Did you know?
YOUR HEART IS AN OVERACHIEVER
Each day, your heart beats about 100,000 times. Over a 70-year lifetime, that adds up to 2.5 billion pulses.
ECG & Report
Each beat of your heart is triggered by an electrical impulse generated from cells in the upper right chamber of your heart. An electrocardiogram (called an ECG) is a noninvasive and painless test that is used to monitor your heart. An electrocardiogram tracks and records these electrical signals as they travel through your heart. Any irregularity in the heart rhythm or damage to the heart muscle can change the electrical activity of the heart so that the shape of the ECG is changed.
Prior to taking an ECG test, you may be asked to change into a hospital gown before lying down on an examining table or bed. Several electrodes are attached to the skin on each arm and leg and on your chest. These are hooked to a machine that traces your heart activity onto a paper. Each one has a wire attached to a monitor that will record and produce ECG strips after reading.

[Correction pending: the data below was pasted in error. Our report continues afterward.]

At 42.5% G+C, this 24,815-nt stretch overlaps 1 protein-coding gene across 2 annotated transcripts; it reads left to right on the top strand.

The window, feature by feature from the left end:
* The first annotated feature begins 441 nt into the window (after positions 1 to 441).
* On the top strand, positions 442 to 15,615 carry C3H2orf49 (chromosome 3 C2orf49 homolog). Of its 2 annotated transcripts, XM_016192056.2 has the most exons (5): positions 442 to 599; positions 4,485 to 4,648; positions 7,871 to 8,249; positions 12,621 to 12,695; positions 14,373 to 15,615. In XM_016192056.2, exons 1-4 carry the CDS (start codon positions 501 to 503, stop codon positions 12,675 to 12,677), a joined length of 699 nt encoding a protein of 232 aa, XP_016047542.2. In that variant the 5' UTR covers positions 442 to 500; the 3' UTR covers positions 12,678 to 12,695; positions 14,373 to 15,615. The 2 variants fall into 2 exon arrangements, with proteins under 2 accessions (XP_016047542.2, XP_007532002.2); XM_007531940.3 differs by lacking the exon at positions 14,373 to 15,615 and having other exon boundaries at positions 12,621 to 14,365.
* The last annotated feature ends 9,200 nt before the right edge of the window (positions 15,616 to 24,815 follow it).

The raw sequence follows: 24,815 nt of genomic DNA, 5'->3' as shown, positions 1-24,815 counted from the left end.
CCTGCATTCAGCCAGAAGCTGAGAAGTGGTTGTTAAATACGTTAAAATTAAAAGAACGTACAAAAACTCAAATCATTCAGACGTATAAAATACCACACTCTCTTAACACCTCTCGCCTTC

The ECG strip from the recordings made by the ECG machine across multiple heart beats of the patient is then interpreted a healthcare professional.
The doctor will look at the pattern of spikes and dips on your ECG to check the electrical activity in different parts of your heart. The spikes and dips are grouped into different sections that show how your heart is working.
Conducting an ECG
A doctor may request an ECG to be performed on patients who may be at risk of heart disease due to a family history of heart disease, or because they smoke, are overweight, or have diabetes, high cholesterol or high blood pressure that affects their general health. An electrocardiogram can be performed by our trained technicians.
A standard ECG test will take just a few minutes. You’ll be asked to lie on an examining table or bed. Electrodes will be attached to your arms, legs and chest. The electrodes are sticky patches applied with a gel to help detect and conduct the electrical currents of your heart. If you have hair on the parts of your body where the electrodes will be placed, the technician may need to shave the hair so that the electrodes stick properly. Moving, talking or shivering may distort the ECG test results.
The ECG is a safe procedure with no known risks. It does not send electric current to the body and thus the patient can resume normal activities. The ECG is non-invasive and doesn’t involve medications or require recovery time.
When completed, the trace will be transmitted to our specialist cardiologists for interpretation and report back to your treating doctor.